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Chapter 1: Origins of Federal Law Enforcement in America Federal Law Enforcement: A Primer Bumgarner, Crawford, & Burns Powerpoints by Ryan Branch & Keith Logan Copyright © 2014 Carolina Academic Press. All rights reserved.
Origins of Federal Law Enforcement U.S. Constitution does not confer general police power to the national government – Gives broader policing power to the states – However, Constitution does envision a law enforcement responsibility for the national government (i.e. enforcing enumerated powers and treason) – 4 th, 5 th, 6 th, and 8 th Amendments all protect citizens from federal government power The Necessary and Proper Clause of the Constitution (Article I, Section 8) – Gives government the ability to exercise its responsibilities through all necessary and proper means Copyright © 2014 Carolina Academic Press. All rights reserved.
Origins of Federal Law Enforcement (Cont’d) Early American federal law enforcement’s 4 functions: – 1) Enforcing taxes as tariffs – 2) Serving the federal judicial system – 3) Securing public facilities – 4) Protecting the postal system Copyright © 2014 Carolina Academic Press. All rights reserved.
Enforcing Taxes and Tariffs Tariff Act of 1789, signed into law July 4, 1789 – Authorized U.S. government to collect duties on imports Fifth Act of Congress passed August 1789 – Created United States Customs Placed under the Department of Treasury Covered 100+ ports of entry – Revenue Cutter Service – cutter fleet operated by U.S. customs Used to combat smuggling, piracy, and anti-slave trafficking laws – U.S. Customs primary source of federal funds for 125 years Completely paid off federal debt by 1835 Copyright © 2014 Carolina Academic Press. All rights reserved.
Serving the Federal Judiciary System Judiciary Act of 1789 Created 13 federal judicial districts, federal district and appellate courts, the office of U.S. Attorney in each district, and the office of U.S. Marshal in each district – U.S. Marshals considered to be first federal law enforcement officers with an exclusively law enforcement mission Served federal court orders, captured/delivered federal prisoners, & enforced summonses of citizens for jury duty to serve as jurors Acts and policies under investigation jurisdiction of U.S. Marshals: – Alien Act of 1798, Sedition Act of 1798, immigration laws, slave trade violations, & post-Civil War civil rights violations Copyright © 2014 Carolina Academic Press. All rights reserved.
Securing Public Facilities In 1790, Congress appointed a commission to manage and protect facilities while they were under construction in Washington, D.C. Started as six (6) night watchmen – Originally overseen by a superintendent of public buildings, then Office of the Commissioner in 1816 – Department of Interior (DOI) established in 1849 DOI was given the management and control over public facilities H.R. 158, An Act Making Appropriations for Public Buildings and Other Purposes – April 29, 1828 – Created the Capitol police force (largely undertrained, relied on D.C. auxiliary guard) – Absorbed into DOI at its formation Copyright © 2014 Carolina Academic Press. All rights reserved.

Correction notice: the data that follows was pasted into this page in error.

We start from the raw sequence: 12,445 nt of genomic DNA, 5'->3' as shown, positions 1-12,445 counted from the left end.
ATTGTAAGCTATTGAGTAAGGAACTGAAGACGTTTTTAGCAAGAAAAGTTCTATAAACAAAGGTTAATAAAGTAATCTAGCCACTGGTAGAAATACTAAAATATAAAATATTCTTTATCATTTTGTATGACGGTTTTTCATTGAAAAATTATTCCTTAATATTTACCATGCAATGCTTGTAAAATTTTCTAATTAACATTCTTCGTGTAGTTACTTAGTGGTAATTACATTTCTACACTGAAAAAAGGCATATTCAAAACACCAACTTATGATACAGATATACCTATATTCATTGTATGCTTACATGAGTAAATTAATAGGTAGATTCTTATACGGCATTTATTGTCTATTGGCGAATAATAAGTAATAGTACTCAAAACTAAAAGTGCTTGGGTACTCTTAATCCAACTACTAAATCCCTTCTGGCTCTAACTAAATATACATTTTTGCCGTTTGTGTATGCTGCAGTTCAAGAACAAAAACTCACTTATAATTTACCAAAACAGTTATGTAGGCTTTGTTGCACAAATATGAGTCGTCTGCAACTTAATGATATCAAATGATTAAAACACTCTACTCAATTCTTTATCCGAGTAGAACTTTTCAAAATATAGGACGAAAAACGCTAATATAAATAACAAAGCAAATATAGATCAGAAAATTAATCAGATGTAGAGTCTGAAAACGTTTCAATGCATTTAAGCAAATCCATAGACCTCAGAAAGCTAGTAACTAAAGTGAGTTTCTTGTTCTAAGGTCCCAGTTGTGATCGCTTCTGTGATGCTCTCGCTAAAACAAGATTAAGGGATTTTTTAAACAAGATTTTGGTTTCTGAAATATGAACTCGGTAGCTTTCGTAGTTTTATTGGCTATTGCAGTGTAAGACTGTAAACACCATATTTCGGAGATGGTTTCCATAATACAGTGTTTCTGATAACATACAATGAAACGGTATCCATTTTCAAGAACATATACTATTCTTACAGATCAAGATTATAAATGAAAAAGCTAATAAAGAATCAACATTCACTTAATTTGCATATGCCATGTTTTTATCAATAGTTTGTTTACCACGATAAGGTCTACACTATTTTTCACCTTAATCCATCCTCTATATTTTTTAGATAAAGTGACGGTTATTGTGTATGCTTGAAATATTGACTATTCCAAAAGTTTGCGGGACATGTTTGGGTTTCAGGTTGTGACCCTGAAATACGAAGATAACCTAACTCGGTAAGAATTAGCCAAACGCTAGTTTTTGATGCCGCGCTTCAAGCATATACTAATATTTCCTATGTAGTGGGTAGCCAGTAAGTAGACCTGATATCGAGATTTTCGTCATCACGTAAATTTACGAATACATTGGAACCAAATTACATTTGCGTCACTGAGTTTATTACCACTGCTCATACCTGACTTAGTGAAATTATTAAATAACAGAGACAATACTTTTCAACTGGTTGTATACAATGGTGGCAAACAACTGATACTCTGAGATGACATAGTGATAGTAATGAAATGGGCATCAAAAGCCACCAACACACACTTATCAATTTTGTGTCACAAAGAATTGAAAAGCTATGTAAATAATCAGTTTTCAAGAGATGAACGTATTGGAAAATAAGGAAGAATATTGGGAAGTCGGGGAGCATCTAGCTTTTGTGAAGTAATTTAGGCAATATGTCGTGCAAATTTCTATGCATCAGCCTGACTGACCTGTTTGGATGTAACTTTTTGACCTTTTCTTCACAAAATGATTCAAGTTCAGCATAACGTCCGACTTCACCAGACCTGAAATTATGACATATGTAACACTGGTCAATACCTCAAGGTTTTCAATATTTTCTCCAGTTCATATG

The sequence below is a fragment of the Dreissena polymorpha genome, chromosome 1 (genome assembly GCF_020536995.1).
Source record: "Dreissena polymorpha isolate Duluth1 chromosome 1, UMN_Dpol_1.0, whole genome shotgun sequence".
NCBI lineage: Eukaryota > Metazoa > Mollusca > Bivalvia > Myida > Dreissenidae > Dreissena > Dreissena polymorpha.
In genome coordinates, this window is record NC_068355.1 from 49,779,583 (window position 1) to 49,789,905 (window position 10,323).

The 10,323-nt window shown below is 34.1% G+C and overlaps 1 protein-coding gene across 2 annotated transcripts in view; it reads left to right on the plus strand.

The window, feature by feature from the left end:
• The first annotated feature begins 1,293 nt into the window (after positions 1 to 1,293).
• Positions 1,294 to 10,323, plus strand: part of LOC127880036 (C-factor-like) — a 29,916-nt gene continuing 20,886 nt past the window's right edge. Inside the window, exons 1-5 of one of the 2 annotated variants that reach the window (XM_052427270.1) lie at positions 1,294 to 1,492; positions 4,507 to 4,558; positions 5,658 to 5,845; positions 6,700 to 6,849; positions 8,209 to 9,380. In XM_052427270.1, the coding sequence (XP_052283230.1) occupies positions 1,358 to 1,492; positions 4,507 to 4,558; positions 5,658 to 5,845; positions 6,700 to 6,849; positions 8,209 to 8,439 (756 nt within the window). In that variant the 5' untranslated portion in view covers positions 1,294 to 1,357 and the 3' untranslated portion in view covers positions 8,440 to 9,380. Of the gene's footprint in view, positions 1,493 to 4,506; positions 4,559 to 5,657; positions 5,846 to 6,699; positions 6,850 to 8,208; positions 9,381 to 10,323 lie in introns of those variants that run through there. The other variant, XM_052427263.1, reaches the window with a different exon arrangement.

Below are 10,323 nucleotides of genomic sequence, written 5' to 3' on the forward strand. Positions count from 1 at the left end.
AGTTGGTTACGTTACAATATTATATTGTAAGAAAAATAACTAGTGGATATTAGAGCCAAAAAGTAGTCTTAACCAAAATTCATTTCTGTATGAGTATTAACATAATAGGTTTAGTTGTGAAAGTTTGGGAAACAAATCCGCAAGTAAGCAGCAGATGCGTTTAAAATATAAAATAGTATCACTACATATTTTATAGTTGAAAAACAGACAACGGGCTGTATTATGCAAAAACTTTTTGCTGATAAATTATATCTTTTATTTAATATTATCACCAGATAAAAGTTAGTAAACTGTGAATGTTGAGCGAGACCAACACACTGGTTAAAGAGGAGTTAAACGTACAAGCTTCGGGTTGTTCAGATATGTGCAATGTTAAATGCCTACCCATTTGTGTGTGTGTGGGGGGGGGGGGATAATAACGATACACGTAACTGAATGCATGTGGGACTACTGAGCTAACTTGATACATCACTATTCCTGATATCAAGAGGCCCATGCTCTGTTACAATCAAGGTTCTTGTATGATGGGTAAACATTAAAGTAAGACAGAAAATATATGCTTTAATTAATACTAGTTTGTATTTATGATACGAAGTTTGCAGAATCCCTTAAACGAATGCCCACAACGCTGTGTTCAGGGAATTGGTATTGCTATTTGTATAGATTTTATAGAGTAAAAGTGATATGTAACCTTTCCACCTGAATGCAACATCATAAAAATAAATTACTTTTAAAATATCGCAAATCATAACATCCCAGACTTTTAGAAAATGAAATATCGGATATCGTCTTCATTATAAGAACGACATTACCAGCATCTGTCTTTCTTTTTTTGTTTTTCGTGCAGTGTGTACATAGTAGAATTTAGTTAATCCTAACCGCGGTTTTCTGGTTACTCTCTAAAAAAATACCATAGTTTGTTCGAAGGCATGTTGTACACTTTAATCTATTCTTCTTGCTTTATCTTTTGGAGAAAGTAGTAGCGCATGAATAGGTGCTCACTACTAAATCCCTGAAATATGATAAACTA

Protecting the Postal System 1772, Benjamin Franklin created the “surveyor” position – Provided regulatory and audit support, providing security and integrity to the postal system Became the position of “special agent” in 1801 Office of Instructions and Mail Depredations creating within USPS in 1830 – Its agents: Tracked down USPS embezzlers, thieves, & robbers targeting mail staff and transportation equipment Possessed a full range of law enforcement authority – Power to carry fire arms – Power to execute warrants as agents of the federal government Copyright © 2014 Carolina Academic Press. All rights reserved.
Federal Law Enforcement Expands with the Nation Issues in American Western Frontier during expansion: – Native American tribes raiding/attacking westward settlers – Many criminals & outlaws went west due to little law enforcement presence Potentially only a handful of U.S. Marshals in the equivalent area of 1-2 modern-day states – Often the only civilian law enforcement power in the western territories If federal money or property were taken in a robbery, the U.S. Marshals were granted jurisdiction of the case – Could also have joint jurisdictions with local authorities within states & organized territories Copyright © 2014 Carolina Academic Press. All rights reserved.
Federal Law Enforcement Expands with the Nation (Cont’d) U.S. Department of Justice (DOJ) – July 1870 – Given authority over federal law enforcement activities – Absorbed the Office of U.S. Marshals Marshals became salary-based, department employees U.S. Secret Service (USSS) – April 1865 USSS was placed under the Department of Treasury – Combatted counterfeit currency – easy to do before end of civil war Each state bank could create/produce its own notes Confederacy used counterfeits in attempt to ruin Northern economy Copyright © 2014 Carolina Academic Press. All rights reserved.
Federal Law Enforcement Expands with the Nation (Cont’d) U.S. Secret Service (Cont’d) – Extremely successful By 1865 counterfeiting considered only a minor problem – Sundry Civil Expenses Act of 1907 USSS expressly delegated as permanent protective agency for U.S. presidents Began in 1894 by USSS employees informally protecting President G. Cleveland – Cleveland receiving threats to a USSS fraud case 1865-1901, 3 presidential assassinations (Lincoln, Garfield, McKinley) Politicians worried that if U.S. Military used for personal detail, it would give president too much power (e.g., using personal detail for secret orders) – House Judiciary Committee recommended use of USSS – passed in 1907 Copyright © 2014 Carolina Academic Press. All rights reserved.
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